Via The Lancet Infectious Diseases: Ebola: missed opportunities for Europe–Africa research. Excerpt:
The current unprecedented Ebola virus disease outbreak in parts of west Africa, which has caused more than 11 200 deaths, has emphasised how the medical and scientific communities lack specific pathways for tackling relevant logistical, design, and ethical issues for assessment of novel diagnostics, treatments, and vaccines through implementation of appropriate clinical trials.
The phenomenal outbreak arose because of several weaknesses in local, regional, and international public health responses, which delayed provision and implementation of effective interventions. However, several initiatives greatly supported outbreak management.
In particular, the immediate support for Ebola virus disease advanced diagnostics provided by the European Mobile Laboratory Consortium and QUANDHIP represented an exemplary vision of long-term planning and coordination for the support of public health interventions and capacity bundling.
On the research front, several important weaknesses were identified, especially in the implementation of translational research. A remarkable time-lapse between the start of the Ebola virus disease epidemic and the initiation of clinical research projects was reported. The main hindrance to research was insufficient infrastructure to promptly implement an ethically sound7 and solid research framework, to run in parallel to outbreak management interventions.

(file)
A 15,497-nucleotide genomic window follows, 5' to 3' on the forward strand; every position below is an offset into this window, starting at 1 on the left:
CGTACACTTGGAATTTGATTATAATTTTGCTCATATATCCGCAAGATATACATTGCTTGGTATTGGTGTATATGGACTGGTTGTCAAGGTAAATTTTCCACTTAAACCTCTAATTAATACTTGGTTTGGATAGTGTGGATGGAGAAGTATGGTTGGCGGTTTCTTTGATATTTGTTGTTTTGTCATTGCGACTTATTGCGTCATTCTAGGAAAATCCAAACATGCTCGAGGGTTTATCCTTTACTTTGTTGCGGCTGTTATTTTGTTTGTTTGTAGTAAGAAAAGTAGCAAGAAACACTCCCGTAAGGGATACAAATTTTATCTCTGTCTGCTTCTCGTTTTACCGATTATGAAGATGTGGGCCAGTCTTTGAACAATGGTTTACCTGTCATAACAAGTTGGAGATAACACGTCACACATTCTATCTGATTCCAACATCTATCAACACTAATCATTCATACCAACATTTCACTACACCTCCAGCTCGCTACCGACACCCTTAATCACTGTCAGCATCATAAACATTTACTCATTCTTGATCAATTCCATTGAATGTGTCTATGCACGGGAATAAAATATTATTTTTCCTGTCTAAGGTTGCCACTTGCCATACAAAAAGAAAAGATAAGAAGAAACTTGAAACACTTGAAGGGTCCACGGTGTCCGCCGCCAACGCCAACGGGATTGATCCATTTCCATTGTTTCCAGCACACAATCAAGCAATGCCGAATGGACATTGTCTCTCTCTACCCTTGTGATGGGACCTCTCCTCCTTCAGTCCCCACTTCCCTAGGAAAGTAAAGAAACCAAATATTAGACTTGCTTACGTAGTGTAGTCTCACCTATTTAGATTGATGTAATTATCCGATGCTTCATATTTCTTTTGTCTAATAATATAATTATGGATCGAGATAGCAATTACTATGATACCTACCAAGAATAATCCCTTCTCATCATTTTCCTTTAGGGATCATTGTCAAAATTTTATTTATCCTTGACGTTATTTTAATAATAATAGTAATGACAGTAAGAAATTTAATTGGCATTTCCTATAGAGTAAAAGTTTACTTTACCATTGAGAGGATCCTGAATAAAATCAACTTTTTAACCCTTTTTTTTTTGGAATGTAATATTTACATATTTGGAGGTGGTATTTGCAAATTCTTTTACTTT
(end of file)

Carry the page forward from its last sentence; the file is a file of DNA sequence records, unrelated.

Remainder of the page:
Several issues hampered the effective and timely use of grants for Ebola virus disease research. First, funds for research were not readily forthcoming, and only made available when the number of patients with Ebola virus disease was declining. Second, operating research consortia on emerging infections could not play a substantial part in the current outbreak. Finally, most research groups or consortia that did research into the Ebola virus disease outbreak did not have any substantial involvement with partners from affected African countries.
These drawbacks reveal an urgent need for an effective action plan, including an ethical and logistical framework, to be established at the European level in close collaboration with institutions in low-income countries, particularly in Africa, for coordination and implementation of translational research during infectious disease outbreaks.3
This plan should be managed by an inclusive, goal-driven, and strongly committed European–African consortium focusing on novel and re-emerging infectious diseases threatening global health security.
The consortium should bring under the same umbrella the main European experts and institutes focusing on preparedness, diagnostics, clinical management, and infection control for diseases with epidemic potential, together with the most relevant European networks of isolation and high isolation facilities, biosafety level-4 laboratories, emergency departments, travel medicine experts, intensive care physicians, and selected surveillance and clinical networks from developing countries, with a special focus on southeast Asia and sub-Saharan Africa.
This consortium should have a dual operational mode: to do research (during the interepidemic periods) and to promptly translate results into rapidly implementable actions during epidemics.